The final source we discussed was one that I found to be particularly relevant to Hurwitz’s own struggle as a Jewish woman authority. The source discussed an instance where Yalta brought a sample of her menstrual fluids to Rabbi Bar Hana to judge if it was “clean,” meaning that her period was over, or “unclean.” He said that it was unclean, and so she turned to Rabbi Isaac (they were apparently in the Beit Midrash, or house of study), who initially agreed with Rabbi Bar Hana. However, she told Rabbi Isaac that on every other occasion, Rabbi Bar Hana had ruled such blood clean, and that only on that day did he rule in unclean because he had something in his eye, and so Rabbi Isaac finally ruled it clean. The source then goes into a discussion of when you can believe a woman on her menstrual fluids, which is a weird and interesting discussion for another time. What Hurwitz emphasized was that Yalta clearly knew that her blood was clean, but she chose to go to the rabbis anyway to ask if it was clean–and only then did she argue her point. She tried to challenge authority without trying to ignore it–she wanted to bring about change from within the system.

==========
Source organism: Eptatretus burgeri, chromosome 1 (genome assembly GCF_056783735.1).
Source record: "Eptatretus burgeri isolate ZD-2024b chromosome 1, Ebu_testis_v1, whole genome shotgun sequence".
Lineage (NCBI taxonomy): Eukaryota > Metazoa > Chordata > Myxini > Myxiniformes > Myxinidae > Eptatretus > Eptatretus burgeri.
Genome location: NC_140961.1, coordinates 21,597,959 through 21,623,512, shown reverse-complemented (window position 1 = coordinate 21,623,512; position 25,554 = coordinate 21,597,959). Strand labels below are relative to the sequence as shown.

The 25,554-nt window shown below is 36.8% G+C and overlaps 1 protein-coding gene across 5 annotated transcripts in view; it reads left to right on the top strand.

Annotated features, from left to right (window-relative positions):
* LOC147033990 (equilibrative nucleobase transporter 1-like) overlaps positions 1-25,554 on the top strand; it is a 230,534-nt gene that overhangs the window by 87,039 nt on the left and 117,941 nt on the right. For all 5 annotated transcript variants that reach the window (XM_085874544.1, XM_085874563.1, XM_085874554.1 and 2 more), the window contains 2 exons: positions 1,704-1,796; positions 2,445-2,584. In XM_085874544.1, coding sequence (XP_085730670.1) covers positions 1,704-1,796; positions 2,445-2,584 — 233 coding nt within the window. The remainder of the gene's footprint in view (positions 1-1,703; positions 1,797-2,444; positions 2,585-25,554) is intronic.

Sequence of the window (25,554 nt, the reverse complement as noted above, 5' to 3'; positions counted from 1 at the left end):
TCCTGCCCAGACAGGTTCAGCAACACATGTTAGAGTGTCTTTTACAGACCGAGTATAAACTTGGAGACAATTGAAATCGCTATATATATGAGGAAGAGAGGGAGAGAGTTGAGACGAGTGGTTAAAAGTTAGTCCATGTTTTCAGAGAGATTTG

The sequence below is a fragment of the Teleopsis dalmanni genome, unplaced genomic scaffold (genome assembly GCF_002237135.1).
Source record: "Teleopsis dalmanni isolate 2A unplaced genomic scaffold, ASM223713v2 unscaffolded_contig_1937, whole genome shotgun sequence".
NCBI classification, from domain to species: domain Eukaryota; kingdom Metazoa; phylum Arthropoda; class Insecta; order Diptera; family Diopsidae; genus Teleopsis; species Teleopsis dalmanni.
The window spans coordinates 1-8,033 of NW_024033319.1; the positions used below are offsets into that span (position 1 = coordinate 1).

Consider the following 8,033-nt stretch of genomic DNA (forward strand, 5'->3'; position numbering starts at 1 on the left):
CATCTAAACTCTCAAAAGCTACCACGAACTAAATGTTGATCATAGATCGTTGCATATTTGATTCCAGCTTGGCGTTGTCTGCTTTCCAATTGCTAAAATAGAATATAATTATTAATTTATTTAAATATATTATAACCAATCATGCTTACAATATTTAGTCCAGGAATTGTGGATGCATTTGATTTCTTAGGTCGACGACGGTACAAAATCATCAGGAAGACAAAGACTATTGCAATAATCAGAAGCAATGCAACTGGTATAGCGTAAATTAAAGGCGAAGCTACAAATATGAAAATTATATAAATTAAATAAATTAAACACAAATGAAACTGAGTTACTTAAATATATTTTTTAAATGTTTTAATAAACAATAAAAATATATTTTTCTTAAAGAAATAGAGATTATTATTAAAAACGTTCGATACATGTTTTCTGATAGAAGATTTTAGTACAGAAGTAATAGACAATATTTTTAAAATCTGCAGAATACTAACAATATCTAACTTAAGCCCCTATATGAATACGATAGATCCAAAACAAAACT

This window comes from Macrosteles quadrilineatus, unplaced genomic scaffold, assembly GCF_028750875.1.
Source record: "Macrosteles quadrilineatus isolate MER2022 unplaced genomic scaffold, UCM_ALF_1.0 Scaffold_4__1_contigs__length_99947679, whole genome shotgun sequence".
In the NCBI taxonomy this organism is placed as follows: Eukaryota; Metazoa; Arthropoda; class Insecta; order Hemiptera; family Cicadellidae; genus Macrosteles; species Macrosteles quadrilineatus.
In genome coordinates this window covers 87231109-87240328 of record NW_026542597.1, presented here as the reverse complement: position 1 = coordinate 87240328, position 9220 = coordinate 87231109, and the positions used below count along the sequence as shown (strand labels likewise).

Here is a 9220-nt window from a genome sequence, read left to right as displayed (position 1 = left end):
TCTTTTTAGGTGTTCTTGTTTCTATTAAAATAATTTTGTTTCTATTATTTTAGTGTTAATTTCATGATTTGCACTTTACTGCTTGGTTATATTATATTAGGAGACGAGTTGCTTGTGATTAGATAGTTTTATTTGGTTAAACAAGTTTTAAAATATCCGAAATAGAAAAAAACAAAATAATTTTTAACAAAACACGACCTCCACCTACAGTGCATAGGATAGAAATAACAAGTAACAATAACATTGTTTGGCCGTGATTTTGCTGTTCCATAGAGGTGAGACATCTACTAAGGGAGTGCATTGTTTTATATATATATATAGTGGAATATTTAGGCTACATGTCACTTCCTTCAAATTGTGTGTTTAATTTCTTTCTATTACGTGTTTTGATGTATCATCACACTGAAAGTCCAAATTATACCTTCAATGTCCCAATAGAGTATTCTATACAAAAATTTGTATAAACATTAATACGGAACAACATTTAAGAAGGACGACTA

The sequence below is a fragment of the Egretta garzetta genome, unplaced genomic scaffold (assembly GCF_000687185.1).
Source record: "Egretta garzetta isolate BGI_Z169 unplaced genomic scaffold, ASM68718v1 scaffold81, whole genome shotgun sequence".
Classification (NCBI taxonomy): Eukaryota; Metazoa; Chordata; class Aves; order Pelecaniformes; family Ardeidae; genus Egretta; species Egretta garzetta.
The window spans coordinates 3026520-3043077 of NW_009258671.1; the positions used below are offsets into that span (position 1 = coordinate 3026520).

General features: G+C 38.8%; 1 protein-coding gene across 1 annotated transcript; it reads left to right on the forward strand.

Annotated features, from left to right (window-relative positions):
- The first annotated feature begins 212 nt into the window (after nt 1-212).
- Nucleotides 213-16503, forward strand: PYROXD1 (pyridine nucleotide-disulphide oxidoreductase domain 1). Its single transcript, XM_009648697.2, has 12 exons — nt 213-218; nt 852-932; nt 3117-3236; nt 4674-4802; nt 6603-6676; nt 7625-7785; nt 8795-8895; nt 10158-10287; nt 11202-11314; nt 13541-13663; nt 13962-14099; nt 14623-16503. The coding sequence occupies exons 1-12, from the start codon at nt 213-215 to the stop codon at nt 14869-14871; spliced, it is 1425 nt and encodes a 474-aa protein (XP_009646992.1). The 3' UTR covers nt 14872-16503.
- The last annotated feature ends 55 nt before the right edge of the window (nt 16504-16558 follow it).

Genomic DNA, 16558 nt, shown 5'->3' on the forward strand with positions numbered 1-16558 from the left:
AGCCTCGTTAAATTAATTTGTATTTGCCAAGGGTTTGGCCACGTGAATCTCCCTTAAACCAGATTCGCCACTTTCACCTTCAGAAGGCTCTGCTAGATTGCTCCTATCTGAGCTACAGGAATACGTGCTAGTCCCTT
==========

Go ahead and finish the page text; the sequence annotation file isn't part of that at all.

And that, I think, is Hurwitz’s thinly veiled metaphor for herself. In listening and talking to Hurwitz this weekend (she was nice enough to answer a few of my questions after speaking), it became clear to me that while she is very much trying to challenge traditional authority and pave the way for women to take on new and important roles in Orthodox Judaism, she also has a deep and unwavering respect for Orthodox Judaism and its traditional system. I asked her last night if she had ever considered going to a place like the Jewish Theological Seminary, where she would not have to deal with the complaints of the RCA, etc, and she responded that she never had–that she feels at home in the Orthodox world, and that it is important to her to bring about change while working within the framework of the system that is in place. Even though I find myself more comfortable outside the Orthodox realm and within a less traditional sphere, I have a lot of respect for her commitment to being both an Orthodox Jew and a female authority and leader. Learning with her this weekend was great, not just because I discovered Yalta, who was quite the rebel, but also because I had the opportunity to see a room full of Modern Orthodox Jews engaged by an intelligent, educated woman on Halachic issues–a site that I don’t see too often, but that could hopefully become commonplace in the next decade or two.